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So Help Me Dodd: Atlanta Rookie Has MLB’s Most Confusing NOB

Atlanta pitcher Dylan Dodd made his second big league start yesterday. As several observers noted, his NOB looks sort of like DODO … or DOOO … or OOOO … or pretty much any combination of D and O.

The situation was the same on his road jersey when he made his MLB debut last week:

Putting more space between the letters would probably help a bit, but the real problem is the font (known as Athletic Block), which has extremely similar treatments for the D and the O. Dodd would be better off if he played for a team with a curvier NOB font, like the Padres or Phillies:

Even the Mariners’ much-maligned navy jersey NOB font would at least make Dodd’s surname easy to suss out:

So if Atlanta really wants to do a good deed for Dodd, they should either change their NOB font or else trade him to a team with a font more suited to his name.

Has this problem ever come up before? According to, there have been three previous Dodds in big league history. One of them — Pirates second baseman Ona Dodd — played in the pre-NOB era. As for the other two, they both had cups of coffee in the bigs: Tom Dodd played eight games with the Orioles in 1986 and Robert Dodd pitched four games for the Phillies in 1998. Given their very short careers, it’s somewhat amazing that I was able to find rear-view images for both of them:

Hmmm — it’s tough to be certain because of the angle, but even that Phillies NOB doesn’t look great. So just to be safe, Atlanta should probably trade Dylan Dodd to the Yankees. In the meantime, they should really give him No. 00.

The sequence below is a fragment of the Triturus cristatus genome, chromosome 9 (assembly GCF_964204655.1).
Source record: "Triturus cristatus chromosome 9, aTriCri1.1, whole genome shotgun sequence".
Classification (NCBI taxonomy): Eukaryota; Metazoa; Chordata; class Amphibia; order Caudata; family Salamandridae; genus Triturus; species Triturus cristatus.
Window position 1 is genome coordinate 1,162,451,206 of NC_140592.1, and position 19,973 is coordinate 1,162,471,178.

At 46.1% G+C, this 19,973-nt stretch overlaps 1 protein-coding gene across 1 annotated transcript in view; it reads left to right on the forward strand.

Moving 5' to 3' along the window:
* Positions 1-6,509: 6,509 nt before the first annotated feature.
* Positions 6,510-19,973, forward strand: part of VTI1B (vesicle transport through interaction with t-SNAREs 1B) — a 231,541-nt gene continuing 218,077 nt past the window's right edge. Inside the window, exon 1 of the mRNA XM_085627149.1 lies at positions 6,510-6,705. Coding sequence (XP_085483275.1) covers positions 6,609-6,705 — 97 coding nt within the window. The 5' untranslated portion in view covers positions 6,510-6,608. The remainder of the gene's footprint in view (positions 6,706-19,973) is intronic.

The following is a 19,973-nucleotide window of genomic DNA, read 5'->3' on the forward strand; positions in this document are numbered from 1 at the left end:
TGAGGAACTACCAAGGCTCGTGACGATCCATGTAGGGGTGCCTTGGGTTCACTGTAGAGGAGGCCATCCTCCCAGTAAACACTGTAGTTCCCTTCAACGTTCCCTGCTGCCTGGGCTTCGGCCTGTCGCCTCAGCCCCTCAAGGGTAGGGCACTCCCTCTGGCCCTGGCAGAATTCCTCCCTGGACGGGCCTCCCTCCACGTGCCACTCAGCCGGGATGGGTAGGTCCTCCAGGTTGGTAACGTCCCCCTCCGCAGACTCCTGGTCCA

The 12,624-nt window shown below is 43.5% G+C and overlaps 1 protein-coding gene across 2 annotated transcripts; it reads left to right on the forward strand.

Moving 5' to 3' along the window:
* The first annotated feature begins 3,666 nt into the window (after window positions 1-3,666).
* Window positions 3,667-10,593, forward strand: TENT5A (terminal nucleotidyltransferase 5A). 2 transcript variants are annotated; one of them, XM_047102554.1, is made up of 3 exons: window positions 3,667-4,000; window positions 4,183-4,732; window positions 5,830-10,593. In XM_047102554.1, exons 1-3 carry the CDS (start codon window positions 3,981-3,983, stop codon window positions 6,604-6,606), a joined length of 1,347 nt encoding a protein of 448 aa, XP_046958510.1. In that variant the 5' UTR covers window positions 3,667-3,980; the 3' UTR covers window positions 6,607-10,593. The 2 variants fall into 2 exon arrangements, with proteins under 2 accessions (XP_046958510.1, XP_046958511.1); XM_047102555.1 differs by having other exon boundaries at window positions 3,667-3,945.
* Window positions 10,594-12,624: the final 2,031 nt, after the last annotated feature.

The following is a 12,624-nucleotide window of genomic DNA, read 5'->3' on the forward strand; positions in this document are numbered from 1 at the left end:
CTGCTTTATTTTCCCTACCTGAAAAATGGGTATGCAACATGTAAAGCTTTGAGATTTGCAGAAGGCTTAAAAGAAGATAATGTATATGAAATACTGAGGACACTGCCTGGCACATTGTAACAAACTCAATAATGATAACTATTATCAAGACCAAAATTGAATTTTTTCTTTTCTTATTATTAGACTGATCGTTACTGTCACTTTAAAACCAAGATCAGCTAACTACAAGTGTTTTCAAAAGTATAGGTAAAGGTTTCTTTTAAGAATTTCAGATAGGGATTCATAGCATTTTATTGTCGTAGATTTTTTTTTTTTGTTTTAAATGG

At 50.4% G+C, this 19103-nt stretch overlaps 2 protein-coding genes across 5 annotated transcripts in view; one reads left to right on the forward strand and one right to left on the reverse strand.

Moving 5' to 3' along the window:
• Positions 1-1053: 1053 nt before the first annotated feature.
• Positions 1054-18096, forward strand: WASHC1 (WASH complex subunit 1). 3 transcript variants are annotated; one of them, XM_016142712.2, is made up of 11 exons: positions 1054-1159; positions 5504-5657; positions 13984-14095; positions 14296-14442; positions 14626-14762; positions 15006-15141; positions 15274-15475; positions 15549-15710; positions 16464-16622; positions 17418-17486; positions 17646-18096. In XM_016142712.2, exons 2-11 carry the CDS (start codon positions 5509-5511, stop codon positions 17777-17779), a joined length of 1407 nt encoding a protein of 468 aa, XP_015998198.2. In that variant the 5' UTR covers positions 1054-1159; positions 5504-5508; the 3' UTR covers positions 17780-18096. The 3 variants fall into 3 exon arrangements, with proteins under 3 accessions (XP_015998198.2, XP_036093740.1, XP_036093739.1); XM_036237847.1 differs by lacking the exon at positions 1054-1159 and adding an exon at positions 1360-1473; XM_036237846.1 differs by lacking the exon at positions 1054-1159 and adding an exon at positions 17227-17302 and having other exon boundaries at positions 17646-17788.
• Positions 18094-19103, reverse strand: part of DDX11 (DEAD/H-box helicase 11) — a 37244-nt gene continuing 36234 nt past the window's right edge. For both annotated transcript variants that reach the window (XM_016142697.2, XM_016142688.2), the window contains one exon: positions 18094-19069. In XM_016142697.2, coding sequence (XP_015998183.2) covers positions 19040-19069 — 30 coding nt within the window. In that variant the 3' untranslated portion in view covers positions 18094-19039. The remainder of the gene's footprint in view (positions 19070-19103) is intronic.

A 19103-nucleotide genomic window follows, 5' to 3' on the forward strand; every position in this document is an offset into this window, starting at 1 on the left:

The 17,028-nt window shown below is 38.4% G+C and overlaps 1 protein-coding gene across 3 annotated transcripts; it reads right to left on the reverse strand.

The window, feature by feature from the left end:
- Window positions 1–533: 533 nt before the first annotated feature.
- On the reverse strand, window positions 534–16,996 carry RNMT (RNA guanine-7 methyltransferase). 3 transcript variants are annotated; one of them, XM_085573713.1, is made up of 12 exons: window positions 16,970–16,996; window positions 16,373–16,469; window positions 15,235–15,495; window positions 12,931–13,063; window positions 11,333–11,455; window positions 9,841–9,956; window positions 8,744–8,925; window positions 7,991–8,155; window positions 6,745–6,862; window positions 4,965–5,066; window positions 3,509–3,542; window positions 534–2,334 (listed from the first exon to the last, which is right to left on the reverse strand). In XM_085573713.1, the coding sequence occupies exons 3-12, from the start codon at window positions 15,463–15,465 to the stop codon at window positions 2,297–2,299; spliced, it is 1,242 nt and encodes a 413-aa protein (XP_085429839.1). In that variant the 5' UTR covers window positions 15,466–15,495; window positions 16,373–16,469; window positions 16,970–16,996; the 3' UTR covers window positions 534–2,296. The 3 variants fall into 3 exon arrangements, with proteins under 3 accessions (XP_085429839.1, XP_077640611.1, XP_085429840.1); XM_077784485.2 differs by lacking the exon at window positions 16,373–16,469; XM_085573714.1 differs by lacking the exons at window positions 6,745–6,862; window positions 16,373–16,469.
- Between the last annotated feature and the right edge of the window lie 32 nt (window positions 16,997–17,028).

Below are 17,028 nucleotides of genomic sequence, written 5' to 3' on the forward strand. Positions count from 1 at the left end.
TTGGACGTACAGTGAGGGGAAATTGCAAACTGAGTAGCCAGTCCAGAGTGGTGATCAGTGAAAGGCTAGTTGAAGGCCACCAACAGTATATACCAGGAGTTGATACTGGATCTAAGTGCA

Comments (27)

    I *get* where you’re coming from, but I had to chuckle at this one. Perhaps it was more TFPIC than it comes off. Even after reading Keith’s tweet (which REALLY does make the NOB look like OOOO), the solution to his NOB-legibility problem — either changing the font or trading him to a team where his NOB would be more legible — has a well-needed Swiftian feel. Well played!

    I wonder if it would help if Atlanta still used vertically arched NOBs. Probably not, but it would still be nice to have some NOBs of that style again.

    Another solution would be for Atlanta to stop doing NOBs. Apart from the native imagery, I think they have a very nice traditional, clean design on their jerseys. I think the NNOB would be much more aesthetically pleasing though. We get a good look a this on Jackie Day.


    I have to disagree. In fact, on every single ground except aesthetics (which is certainly important), it’d make far more sense to get rid of uniform numbers and have only names on the back of jerseys. Outside of maybe the very most iconic one or two guys on the roster, does the player’s number communicate any information to even the most passionate home-team fan?

    I’d love to see every team stop using NOBs and the Braves would be a great candidate given how easy their big bold red numbers are to read. At least they use a thin one-color font for their NOBs so that the number stands out more. The teams with three-layer numbers who also insist on three-layer NOBs look terrible.